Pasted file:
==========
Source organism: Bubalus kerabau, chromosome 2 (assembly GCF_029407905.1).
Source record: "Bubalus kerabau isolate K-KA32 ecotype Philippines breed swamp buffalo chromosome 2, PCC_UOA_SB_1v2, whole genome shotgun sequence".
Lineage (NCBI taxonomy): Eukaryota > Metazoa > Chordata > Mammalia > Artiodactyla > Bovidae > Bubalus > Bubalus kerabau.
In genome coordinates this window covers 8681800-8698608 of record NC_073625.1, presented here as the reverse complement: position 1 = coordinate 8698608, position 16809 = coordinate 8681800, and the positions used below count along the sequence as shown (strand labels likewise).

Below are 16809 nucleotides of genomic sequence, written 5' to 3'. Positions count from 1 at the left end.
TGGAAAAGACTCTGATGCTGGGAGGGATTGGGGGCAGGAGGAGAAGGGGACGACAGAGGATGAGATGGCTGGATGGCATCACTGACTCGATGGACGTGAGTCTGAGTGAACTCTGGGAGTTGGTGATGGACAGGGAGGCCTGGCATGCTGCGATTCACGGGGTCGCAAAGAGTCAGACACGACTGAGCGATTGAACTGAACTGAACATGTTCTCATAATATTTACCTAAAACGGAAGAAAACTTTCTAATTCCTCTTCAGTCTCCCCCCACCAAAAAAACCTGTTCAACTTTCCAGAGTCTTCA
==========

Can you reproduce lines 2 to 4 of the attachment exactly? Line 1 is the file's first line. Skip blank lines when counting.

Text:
Source record: "Bubalus kerabau isolate K-KA32 ecotype Philippines breed swamp buffalo chromosome 2, PCC_UOA_SB_1v2, whole genome shotgun sequence".
Lineage (NCBI taxonomy): Eukaryota > Metazoa > Chordata > Mammalia > Artiodactyla > Bovidae > Bubalus > Bubalus kerabau.
In genome coordinates this window covers 8681800-8698608 of record NC_073625.1, presented here as the reverse complement: position 1 = coordinate 8698608, position 16809 = coordinate 8681800, and the positions used below count along the sequence as shown (strand labels likewise).